Computer Glitch Gives EBT Rceipiants Hundreds of Thousands Dollars in Food
OW Staff Writer | 10/14/2013, 9:26 a.m.
This weekend (Sunday morning) while parked outside a hair care product store on Rodeo and La Cienega I overheard two African American woman complain about their EBT cards malfunctioning, not allowing them to purchase groceries. Both women agreed that this must be a result of the government shut down and they were victims of D.C, politics. However 1600 miles away a computer glitch associated with xerox caused food stamp recipients in Louisiana to have unlimited funds on their EBT cards for several hours. The lack of card limits was due to a power outage during a routine maintenance test by Xerox, an EBT vendor. Walmart superiors, told of the irregularities, advised staff to keep selling.
As a result of Wal-Mart’s decision to continue ringing up sales, The Louisiana Department of Children and Family Services state they will have to pay for hundreds of thousands of dollars in groceries bought by Louisiana food stamp recipients. The Louisiana Department of Children and Family Services, which oversees the Electronic Benefits Transfer (EBT) card program in the state, said Wal-Mart could have instituted an emergency $50 limit for each customer, but chose not to - and as a result, the retail giant must foot the sizable bill.
Wal-Mart will have to cover the cost of dozens of welfare families with EBT cards , who picked shelves bare in stores in Spring Hill and Mansfield on Saturday and walked away with up to ten shopping carts filled with meat and other groceries in a spending frenzy described by local officials as 'worse than Black Friday'.
When Walmart employees noticed EBT cards weren’t showing spending limits, they called the corporate office and were advised to allow shoppers to use the cards anyway.
Other stores in the towns temporarily closed or stopped accepting EBT cards. Wal-Mart instead called in police to help control the chaotic crowds of shoppers who flooded the store.
'It was definitely worse than Black Friday. It was worse than anything we had ever seen in this town. There was no food left on any of the shelves, and no meat left. The grocery part of Walmart was totally decimated,' Springhill Police Chief Will Lyn told local news agencies.
Word spread across the towns by social media about the loophole and hundreds of families flocked to the two Walmart stories.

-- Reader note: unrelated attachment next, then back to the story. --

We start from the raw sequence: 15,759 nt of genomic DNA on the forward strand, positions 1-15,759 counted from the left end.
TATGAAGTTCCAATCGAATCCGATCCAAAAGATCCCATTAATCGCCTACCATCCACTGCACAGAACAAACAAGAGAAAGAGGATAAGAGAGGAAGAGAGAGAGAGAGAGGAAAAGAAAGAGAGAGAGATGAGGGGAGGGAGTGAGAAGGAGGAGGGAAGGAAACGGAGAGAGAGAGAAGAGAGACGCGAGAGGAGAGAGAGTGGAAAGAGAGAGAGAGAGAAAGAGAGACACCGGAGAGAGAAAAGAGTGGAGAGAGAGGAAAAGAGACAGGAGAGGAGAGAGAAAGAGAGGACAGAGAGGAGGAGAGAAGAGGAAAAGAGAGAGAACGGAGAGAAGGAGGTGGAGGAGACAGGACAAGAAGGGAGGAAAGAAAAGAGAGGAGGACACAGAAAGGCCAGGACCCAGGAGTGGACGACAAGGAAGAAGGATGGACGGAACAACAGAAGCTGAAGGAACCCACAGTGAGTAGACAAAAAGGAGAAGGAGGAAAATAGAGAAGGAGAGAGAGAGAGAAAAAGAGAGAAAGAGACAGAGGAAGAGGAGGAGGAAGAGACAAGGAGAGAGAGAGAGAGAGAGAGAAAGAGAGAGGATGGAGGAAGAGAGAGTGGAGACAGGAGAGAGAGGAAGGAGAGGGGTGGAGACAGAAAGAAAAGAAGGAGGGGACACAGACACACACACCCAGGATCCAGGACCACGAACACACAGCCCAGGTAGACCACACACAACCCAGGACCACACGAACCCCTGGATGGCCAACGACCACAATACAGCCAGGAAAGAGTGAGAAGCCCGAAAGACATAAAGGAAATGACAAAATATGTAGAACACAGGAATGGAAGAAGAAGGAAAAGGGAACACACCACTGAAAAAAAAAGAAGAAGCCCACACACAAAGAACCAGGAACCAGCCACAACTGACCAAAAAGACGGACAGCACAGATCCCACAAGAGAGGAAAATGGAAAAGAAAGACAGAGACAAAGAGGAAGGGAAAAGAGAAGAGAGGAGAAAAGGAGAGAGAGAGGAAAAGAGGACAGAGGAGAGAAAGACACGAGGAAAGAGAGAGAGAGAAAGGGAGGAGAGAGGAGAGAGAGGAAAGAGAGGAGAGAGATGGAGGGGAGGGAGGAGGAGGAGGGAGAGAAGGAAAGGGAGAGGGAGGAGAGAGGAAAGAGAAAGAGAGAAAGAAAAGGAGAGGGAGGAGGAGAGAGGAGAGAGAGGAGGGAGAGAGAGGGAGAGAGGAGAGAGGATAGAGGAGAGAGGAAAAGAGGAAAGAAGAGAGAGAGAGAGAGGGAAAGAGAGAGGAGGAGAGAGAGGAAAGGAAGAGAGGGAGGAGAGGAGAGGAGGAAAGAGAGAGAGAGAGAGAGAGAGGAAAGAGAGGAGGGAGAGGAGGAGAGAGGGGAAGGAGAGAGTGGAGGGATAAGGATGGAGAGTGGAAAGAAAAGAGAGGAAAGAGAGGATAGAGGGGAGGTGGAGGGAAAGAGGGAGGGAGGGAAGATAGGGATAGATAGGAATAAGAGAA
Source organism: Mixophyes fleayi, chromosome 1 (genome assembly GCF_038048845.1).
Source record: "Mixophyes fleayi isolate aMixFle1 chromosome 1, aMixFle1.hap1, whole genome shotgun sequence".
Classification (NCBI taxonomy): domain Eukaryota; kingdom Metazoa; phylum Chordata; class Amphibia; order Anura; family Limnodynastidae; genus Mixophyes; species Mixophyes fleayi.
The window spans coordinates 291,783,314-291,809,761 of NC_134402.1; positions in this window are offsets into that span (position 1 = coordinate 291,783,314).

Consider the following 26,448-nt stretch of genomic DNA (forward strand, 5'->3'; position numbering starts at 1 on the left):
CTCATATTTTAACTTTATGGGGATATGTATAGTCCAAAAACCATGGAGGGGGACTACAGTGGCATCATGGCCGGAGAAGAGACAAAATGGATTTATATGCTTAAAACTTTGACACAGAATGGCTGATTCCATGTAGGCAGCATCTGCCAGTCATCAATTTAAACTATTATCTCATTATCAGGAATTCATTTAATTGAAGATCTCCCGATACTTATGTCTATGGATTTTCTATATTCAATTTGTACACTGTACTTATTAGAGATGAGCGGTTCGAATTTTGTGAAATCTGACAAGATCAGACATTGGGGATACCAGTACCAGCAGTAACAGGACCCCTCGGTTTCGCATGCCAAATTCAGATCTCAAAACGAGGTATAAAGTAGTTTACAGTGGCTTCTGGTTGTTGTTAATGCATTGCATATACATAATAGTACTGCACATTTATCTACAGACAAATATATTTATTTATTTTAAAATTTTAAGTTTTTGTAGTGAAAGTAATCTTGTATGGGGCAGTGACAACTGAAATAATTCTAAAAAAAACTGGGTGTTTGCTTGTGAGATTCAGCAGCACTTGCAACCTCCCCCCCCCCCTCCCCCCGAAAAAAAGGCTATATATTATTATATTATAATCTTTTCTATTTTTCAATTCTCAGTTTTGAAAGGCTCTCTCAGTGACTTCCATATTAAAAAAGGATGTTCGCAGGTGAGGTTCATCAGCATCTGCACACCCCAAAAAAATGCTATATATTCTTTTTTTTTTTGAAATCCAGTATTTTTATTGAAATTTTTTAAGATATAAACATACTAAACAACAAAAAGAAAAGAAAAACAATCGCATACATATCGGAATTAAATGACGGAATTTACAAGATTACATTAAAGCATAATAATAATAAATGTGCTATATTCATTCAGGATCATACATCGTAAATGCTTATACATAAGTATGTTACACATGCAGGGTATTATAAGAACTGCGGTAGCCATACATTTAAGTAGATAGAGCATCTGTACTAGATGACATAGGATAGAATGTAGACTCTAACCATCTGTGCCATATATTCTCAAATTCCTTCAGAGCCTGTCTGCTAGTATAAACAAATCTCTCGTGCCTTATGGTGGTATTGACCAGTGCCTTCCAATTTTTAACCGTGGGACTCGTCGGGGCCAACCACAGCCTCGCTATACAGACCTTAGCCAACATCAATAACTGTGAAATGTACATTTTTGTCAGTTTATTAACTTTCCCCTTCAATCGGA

Chief Lyn said he saw some families ring up bills up more than $700 disregarding the average monthly food stamp allotment in Louisiana which is $136 per person.
'I saw people drag out 8 to 10 grocery carts,' Lyn said. WalMart stands by its decision to let families take advantage of the loophole. A spokeswoman said whatever money the company lost from the spending sprees won't have an impact on the corporate bottom line.
Between 7 p.m. to 9 p.m., busy shoppers filled their carts to the brim with as much merchandise they could get their hands on, some families working in teams.This activity was reminiscent of looters clearing stock from a shelf continued until 9 p.m. and when the cards came back online, people walked away from their carts full of food in the middle of the Wal-Mart. Leaving hundreds of dollars of merchandise as they didn't have the money to pay.
One woman was disappointed when she tried to purchase $700 worth of food and her card had a .49 cents balance. She was temporarily held by police for ‘stealing’ but eventually was released on the condition that she would give the food back to Walmart.
After the stampede Walmart had to stop selling food at 9 p.m. Their store shelves were ravaged and shopping carts full and empty were left all over the store.
A spokesman for Wal-Mart told local news agencies that the company continued selling to shoppers 'so that they could get food for their families.'
When asked by reporters whether or not Walmart would somehow be refunded for the loss of produce, Walmart representative Kayla Whaling responded that they were, ‘fully engaged and monitoring the situation and transactions during the outage.’